A local hospital is asking everyone to think of the children as COVID-19 becomes more dangerous than ever.
Cincinnati Children's Hospital Medical Center and several dozen pediatric healthcare facilities throughout the United States are joining forces this week to champion coronavirus protocols that could help protect children from contracting or succumbing to the virus.
Michael Fisher, CEO of Cincinnati Children's, signed an open letter that was published as a full-page advertisement in the Aug. 29 edition of the New York Times and the Los Angeles Times. In it, Fisher and nearly 70 other children's hospital leaders urged robust COVID-19 precautions as infections from the virus rise among younger people, particularly due to the highly transmissible Delta variant.
"Tragically, rising numbers of COVID-19 infections among children, surging cases of respiratory illnesses such as RSV [respiratory syncytial virus] and the pandemic's ongoing impact on mental health are pushing our children's hospitals to capacity," Fisher and the others wrote. "Combined with significant hospital workforce shortages, the pediatric safety net for all children is being threatened in unprecedented ways."
The healthcare leaders — including leaders from hospitals in Columbus and Cleveland — then said that everyone eligible should be vaccinated against COVID-19, wear a mask — especially within schools or large gatherings — and continue to wash hands and keep physical distance from others.
Currently, COVID-19 vaccines from Pfizer are available to people ages 12 years and up, while Moderna and Johnson & Johnson's vaccines can be administered to those ages 18 and older. The U.S. Food & Drug Administration (FDA) recently granted full approval to Pfizer's vaccine for usage in adults, while the other vaccines remain under emergency use authorization until their expected FDA approval later this year.
Fisher's joint call for COVID-19 help continues his collaboration with healthcare leaders. In early August, Fisher and officials from six major hospital networks in Greater Cincinnati announced that they would require all employees, providers, contractors and volunteers to be vaccinated against the coronavirus by this fall.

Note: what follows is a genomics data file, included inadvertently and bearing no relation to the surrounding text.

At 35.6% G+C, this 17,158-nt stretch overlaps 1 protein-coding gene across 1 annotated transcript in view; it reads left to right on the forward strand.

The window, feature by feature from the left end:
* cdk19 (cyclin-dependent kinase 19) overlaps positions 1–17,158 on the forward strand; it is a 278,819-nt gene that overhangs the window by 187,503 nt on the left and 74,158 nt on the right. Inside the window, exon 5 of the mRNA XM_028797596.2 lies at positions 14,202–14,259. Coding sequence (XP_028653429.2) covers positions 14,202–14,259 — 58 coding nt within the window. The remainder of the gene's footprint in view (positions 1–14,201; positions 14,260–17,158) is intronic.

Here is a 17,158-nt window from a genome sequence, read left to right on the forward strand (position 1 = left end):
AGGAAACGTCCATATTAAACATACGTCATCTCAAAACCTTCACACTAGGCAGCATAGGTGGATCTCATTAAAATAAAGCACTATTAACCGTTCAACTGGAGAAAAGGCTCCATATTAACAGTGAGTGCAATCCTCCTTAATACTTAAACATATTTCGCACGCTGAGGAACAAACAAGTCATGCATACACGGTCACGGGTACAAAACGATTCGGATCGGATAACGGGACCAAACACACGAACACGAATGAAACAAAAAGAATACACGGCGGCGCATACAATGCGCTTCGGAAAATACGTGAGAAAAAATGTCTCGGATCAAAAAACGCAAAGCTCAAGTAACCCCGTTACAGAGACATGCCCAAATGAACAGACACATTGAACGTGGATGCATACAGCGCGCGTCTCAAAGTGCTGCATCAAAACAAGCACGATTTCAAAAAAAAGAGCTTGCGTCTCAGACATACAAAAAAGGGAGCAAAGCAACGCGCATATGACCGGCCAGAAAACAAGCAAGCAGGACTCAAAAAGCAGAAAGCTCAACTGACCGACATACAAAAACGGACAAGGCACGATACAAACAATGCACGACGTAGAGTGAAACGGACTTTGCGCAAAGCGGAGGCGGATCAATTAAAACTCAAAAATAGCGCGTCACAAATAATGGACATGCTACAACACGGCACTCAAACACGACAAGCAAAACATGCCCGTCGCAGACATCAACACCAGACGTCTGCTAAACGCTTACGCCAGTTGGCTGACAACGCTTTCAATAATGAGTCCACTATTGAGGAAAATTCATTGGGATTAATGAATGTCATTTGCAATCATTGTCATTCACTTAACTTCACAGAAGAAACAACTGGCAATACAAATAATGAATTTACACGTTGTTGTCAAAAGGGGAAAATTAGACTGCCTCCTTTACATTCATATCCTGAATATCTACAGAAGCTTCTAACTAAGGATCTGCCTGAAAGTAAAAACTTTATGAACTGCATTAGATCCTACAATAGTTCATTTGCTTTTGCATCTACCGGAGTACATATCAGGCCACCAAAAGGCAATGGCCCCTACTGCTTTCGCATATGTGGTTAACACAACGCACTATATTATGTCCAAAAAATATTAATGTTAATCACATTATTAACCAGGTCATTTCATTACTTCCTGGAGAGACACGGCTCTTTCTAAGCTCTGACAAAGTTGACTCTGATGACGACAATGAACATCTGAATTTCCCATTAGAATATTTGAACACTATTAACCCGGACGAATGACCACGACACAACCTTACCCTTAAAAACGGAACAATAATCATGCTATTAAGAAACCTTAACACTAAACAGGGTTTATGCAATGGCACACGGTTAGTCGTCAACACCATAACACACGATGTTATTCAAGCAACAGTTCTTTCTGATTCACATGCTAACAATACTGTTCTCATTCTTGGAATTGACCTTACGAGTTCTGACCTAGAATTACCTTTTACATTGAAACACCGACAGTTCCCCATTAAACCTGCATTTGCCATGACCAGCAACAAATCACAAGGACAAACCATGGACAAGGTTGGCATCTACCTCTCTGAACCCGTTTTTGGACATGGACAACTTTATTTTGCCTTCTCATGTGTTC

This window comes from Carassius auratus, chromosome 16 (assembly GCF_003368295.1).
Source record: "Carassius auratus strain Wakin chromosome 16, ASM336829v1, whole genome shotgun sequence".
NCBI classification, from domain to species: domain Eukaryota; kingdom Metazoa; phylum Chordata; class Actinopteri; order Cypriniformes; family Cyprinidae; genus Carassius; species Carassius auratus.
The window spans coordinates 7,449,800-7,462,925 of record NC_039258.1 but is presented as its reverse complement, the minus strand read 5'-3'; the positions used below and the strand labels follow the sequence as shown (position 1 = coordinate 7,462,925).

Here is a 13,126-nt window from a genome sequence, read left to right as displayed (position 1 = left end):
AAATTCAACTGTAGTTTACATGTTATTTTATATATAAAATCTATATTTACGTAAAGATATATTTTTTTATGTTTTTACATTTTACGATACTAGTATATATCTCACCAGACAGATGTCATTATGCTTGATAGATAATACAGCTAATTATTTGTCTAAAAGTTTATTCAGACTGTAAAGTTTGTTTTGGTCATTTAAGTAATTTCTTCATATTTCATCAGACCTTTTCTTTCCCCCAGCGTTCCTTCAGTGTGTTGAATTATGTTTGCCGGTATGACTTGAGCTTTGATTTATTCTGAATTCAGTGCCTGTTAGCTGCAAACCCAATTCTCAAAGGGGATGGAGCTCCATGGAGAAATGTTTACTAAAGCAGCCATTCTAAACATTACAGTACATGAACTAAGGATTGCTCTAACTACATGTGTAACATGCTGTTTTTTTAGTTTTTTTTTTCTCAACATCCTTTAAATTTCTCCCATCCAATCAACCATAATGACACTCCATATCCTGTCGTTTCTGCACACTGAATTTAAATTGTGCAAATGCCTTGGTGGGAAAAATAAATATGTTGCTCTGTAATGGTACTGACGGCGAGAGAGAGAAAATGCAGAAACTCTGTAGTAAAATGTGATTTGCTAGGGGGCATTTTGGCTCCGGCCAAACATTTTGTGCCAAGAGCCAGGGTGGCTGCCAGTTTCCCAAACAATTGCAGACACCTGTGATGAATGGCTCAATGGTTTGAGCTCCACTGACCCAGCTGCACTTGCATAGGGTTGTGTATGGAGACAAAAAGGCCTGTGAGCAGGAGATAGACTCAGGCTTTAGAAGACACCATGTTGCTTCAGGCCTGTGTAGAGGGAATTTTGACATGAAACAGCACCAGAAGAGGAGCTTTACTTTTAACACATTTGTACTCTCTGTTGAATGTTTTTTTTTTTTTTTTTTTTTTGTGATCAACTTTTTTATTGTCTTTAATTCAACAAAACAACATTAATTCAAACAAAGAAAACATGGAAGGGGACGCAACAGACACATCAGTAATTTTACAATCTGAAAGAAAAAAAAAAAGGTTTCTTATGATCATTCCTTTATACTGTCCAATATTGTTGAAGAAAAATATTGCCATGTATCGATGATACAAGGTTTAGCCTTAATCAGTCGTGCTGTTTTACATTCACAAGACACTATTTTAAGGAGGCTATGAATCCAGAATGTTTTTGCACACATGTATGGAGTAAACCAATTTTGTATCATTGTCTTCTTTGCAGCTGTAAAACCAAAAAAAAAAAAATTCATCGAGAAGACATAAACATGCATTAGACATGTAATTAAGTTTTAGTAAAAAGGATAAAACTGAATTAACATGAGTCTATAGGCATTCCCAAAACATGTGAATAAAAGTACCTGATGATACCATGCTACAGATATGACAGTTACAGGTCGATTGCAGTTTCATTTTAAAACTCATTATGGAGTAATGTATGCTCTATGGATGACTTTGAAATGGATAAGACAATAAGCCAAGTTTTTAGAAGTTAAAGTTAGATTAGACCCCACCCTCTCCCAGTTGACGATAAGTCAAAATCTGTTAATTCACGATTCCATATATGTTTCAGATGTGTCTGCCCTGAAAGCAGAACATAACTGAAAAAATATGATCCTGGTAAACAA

"Requiring the COVID-19 vaccination for all of our healthcare providers and staff is the responsible thing to do, not only to protect our patients, their families and our workforce but also our community as a whole and especially, certainly from my perspective, kids who aren't yet eligible for vaccinations," Fisher said at the time.
This wasn't the only action for Children's Hospital Association leaders in recent days. On Aug. 27, Children's Hospital Association CEO Mark Wietecha penned an opinion piece for USA Today about how pediatric care has been affected, plus Wietecha wrote to U.S. President Joe Biden urging that relief funding for healthcare providers be distributed quickly, a release from CHA said.
"As a nation, our federal government has the power and authority to ensure our children's health system is not upended, and the pediatric safety net is strengthened, not further strained," Wietecha wrote in USA Today.
"Our children's health care safety net is under unprecedented strain. Children's hospitals and their dedicated staffs are doing their part, and we hope every American, the White House and Congress can help,” Wietecha also said in a release. "Given the situation on the ground, we are reaching out to draw further attention to the challenges we face that affect our kids. Our children's hospitals provide care to all children who need it, and with support directed to pediatric capacity, they can continue to meet that commitment."
Ohio and Kentucky both are seeing sustained spikes in COVID-19 cases — spikes that the states hadn't seen in many months or even since last year. Last week, Ohio reported a 900% increase in COVID-19 infections over the last month, with the southern border of the state considered a hot spot. Meanwhile, Kentucky had a 26% increase in COVID-19 hospitalizations over a one-week period, with more than 20% of the Commonwealth's hospitals experiencing staff shortages.
Moreover, children have increasingly gotten the coronavirus, something occurring more frequently with the Delta variant than with the original strain of the virus. COVID-19 infections in children increased 400% over the last month in Kentucky. On the Ohio side, COVID-19 infections among school-age Ohioans jumped by 827% when comparing Ohio Department of Health data from the week of July 4 with the week of Aug. 25.
Cincinnati Public Schools recently proposed a new policy that would require vaccination for all employees within the district. The full CPS Board of Education will discuss the proposal in September.
CPS had been discussing a vaccination mandate for some time, especially as COVID-19 cases attributed to the highly transmissible Delta variant have mounted all summer. The district announced in early August that it would continue to require masking from all employees and students within district buildings.
Health officials have long said that a combination of vaccinations and masking will help slow the highly infectious Delta variant of the coronavirus. In July, the Centers for Disease Control and Prevention (CDC) recommended that both unvaccinated and vaccinated individuals wear face masks, especially indoors and in regions of great virus transmission or low vaccination (as of Aug. 27, the CDC labels all counties in the Cincinnati area as "high" risk). The federal agency also urged all K-12 schools to require masking for students, employees and visitors, regardless of whether they've received an authorized COVID-19 vaccine or not.
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